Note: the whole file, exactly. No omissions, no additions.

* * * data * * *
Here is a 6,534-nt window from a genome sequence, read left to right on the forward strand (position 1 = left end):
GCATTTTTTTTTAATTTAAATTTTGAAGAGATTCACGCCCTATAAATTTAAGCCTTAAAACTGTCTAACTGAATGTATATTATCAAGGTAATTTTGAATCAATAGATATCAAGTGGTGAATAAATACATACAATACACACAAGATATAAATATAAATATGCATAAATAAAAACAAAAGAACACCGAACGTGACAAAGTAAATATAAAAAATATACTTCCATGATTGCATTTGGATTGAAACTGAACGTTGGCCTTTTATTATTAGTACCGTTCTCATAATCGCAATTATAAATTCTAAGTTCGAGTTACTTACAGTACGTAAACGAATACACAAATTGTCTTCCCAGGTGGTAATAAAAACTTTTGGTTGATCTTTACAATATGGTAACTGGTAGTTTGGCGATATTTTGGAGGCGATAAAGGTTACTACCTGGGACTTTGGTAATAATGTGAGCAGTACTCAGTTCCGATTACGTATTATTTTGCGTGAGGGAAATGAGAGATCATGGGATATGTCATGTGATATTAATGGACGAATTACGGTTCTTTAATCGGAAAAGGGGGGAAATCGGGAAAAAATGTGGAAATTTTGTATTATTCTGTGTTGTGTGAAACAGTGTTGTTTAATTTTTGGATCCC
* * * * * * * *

Here is a 6,534-nt window from a genome sequence, read left to right on the forward strand (position 1 = left end):
GCATTTTTTTTTAATTTAAATTTTGAAGAGATTCACGCCCTATAAATTTAAGCCTTAAAACTGTCTAACTGAATGTATATTATCAAGGTAATTTTGAATCAATAGATATCAAGTGGTGAATAAATACATACAATACACACAAGATATAAATATAAATATGCATAAATAAAAACAAAAGAACACCGAACGTGACAAAGTAAATATAAAAAATATACTTCCATGATTGCATTTGGATTGAAACTGAACGTTGGCCTTTTATTATTAGTACCGTTCTCATAATCGCAATTATAAATTCTAAGTTCGAGTTACTTACAGTACGTAAACGAATACACAAATTGTCTTCCCAGGTGGTAATAAAAACTTTTGGTTGATCTTTACAATATGGTAACTGGTAGTTTGGCGATATTTTGGAGGCGATAAAGGTTACTACCTGGGACTTTGGTAATAATGTGAGCAGTACTCAGTTCCGATTACGTATTATTTTGCGTGAGGGAAATGAGAGATCATGGGATATGTCATGTGATATTAATGGACGAATTACGGTTCTTTAATCGGAAAAGGGGGGAAATCGGGAAAAAATGTGGAAATTTTGTATTATTCTGTGTTGTGTGAAACAGTGTTGTTTAATTTTTGGATCCC